Articles

  • In taking stock of some of the obscure collectibles in my back room, I ran across this unexpected image: a model-worthy woman retrieving a kite from power lines (top image at left)! It led me to think about my friend, Jose Sainz, who for the last decade or so has worked for San Diego Gas and Electric (Sempra Energy) to put all of these wires underground. One of many reasons for doing so is to keep company personnel from having to do the very thing my German friend is shown doing in the bottom image at left.
  • Introduction by Ali Fujino In 2005 Scott Skinner and I had the good fortune to be a part of a washi paper tour of Japan, organized by the handmade paper goddess Hiromi Katayama. We traveled from Osaka to Kochi visiting traditional handmade paper makers and meeting the families involved.
  • Part I: Making a Go of It My experience with kites began on Coney Island with two female friends of mine, Lee and Julia. We made a beach date – our bags packed with some of the vices of youth (beer, cigarettes) and a handful of kites from the dollar store. I watched as Julia and Lee tried to assemble the kites and then fly them. They came without instructions for assembly. We felt a little inadequate not knowing how to put together such common objects without referring to directions. We tried to figure it out ourselves.
  • In over 25 years of kiting, I have had many opportunities to write about kite personalities as part of my job for the Drachen Foundation. With each opportunity, I have been both charmed and bemused, as I have learned so much more about individuals I thought I already knew.
  • I grew up on a kite field. Several days, weeks, and even months of my childhood were spent with Eddys, edos, box kites, rokkakus, stunt kites, Chinese dragons, and sode-dakos (to name a few). Kites have taken me to locations across the United States and beyond; I’ve flown a kite above the Great Wall of China, among the hustle and bustle of London, and on a cow pasture in Thailand. These kite excursions with my father have given me a world of cultural knowledge, a lifetime of fun experiences and memories, and colorful acquaintances such as Dave Gomberg, Peter Lynn, and Modegi-san.
  • One of the highlights of last year’s “Tako Kichi: Kites of Japan” exhibition at Santa Fe’s Museum of International Folk Art (MOIFA) was a beautiful display of miniature kites by Nobuhiko Yoshizumi. The exhibit, curated by Japanese kite collector and aficionado David Kahn, and featuring many of the kites from his massive collection, was a comprehensive survey of the kites of Japan and included several 100-plus-year-old kites, large paper koi no bori (fish kites), and many ukiyo-e (a genre of Japanese woodblock prints).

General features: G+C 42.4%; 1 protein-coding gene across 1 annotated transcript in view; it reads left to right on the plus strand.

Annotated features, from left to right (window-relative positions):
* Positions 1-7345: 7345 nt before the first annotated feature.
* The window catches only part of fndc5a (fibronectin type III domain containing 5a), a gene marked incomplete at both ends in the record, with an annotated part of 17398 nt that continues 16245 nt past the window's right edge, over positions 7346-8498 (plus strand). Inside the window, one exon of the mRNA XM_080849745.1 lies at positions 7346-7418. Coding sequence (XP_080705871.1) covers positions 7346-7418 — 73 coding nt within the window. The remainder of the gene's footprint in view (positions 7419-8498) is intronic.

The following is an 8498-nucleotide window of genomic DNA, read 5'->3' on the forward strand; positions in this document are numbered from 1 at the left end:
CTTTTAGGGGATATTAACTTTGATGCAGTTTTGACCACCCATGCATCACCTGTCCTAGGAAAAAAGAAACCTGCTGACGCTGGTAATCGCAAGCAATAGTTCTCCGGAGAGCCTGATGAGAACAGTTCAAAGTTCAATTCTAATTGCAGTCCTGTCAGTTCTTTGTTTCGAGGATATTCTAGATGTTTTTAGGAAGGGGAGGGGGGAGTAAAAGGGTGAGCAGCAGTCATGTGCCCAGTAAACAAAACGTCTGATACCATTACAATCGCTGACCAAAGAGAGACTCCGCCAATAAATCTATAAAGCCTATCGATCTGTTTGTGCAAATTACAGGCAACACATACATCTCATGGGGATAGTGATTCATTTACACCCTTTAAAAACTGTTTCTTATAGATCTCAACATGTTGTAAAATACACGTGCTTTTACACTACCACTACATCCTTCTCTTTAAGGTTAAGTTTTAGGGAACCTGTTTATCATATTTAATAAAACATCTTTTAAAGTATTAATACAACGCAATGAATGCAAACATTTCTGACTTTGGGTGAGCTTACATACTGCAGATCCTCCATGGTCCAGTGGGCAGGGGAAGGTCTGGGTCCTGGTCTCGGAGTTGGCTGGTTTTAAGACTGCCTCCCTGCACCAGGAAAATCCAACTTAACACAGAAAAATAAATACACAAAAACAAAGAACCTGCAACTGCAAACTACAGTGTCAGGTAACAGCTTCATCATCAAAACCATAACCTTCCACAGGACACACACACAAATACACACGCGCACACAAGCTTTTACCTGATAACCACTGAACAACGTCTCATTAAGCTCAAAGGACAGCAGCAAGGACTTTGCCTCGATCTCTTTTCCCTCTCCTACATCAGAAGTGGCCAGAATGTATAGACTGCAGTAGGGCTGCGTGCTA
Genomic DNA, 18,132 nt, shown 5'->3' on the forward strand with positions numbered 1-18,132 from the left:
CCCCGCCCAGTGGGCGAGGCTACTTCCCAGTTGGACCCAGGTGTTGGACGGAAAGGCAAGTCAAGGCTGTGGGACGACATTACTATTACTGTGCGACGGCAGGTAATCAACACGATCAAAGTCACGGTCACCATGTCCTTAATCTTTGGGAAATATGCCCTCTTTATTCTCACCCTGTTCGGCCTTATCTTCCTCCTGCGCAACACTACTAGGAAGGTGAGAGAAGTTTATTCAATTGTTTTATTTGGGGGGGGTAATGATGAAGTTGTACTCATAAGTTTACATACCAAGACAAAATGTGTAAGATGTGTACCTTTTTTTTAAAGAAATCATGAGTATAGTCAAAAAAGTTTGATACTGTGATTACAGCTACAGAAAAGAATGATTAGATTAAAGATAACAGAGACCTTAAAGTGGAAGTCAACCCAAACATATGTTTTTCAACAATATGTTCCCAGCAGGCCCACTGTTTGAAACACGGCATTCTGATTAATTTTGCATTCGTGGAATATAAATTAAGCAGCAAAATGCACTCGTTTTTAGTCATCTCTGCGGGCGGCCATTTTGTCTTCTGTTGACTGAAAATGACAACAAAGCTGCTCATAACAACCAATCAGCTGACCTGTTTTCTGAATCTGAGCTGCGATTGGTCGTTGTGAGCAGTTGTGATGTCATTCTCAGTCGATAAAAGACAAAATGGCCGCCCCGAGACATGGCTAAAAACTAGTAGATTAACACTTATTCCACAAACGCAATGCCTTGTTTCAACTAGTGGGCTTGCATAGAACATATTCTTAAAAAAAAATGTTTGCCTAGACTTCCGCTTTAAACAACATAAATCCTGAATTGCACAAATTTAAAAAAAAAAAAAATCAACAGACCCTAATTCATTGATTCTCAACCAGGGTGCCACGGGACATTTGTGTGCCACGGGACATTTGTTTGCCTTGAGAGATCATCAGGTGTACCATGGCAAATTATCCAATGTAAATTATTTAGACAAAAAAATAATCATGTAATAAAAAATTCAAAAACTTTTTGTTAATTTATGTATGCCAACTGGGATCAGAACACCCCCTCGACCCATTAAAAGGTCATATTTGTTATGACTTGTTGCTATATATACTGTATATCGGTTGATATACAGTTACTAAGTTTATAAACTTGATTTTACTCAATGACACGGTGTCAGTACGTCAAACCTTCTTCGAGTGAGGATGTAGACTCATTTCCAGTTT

• For twenty years I have been taking low-level aerial photographs using cameras lofted by kites. Considering the abundant buzz about drones these days, kite aerial photography (KAP) might seem a bit anachronistic. Indeed, kites were used for aerial photography long before the airplane was invented. However old, they remain a very practical platform for aerial photography in the current day. As my work in kite aerial photography matured, the technique led to topics, relationships, and communities that have been richly rewarding.
  • For almost three years, the Drachen Foundation Board has explored possibilities of selling the extensive Drachen collection in order to ensure its long term existence as well as to finance the future of the Drachen Foundation website. Our priority was to keep the collection in as few “pieces” as possible – the logistics of selling individual kites and objects would make a large project huge.
  • Rube Goldberg. You know, the guy with the crazy, over-engineered, mechanical contraptions that do very simple tasks in very complicated ways. That’s what got me into this internship program with my high school alma mater. It all started during my son’s freshman year. The school puts on an annual open house event where the students display projects and activities they work on for a month during the winter break. Some go on trips to Europe, some do cooking classes, and some build things.
  • I’ve told the story to many of you, but it bears repeating now that I’ve taken two old kite flying friends with me to Callaway, Nebraska. Twenty-four years ago I was contacted by a woman who knew nothing about kites and kite flying, but who was the #1 advocate for her small Nebraska town of Callaway. Working for the local chamber of commerce, Connie May called me to see if a local kite fly might be a way for the town to attract late-summer, Labor Day tourists.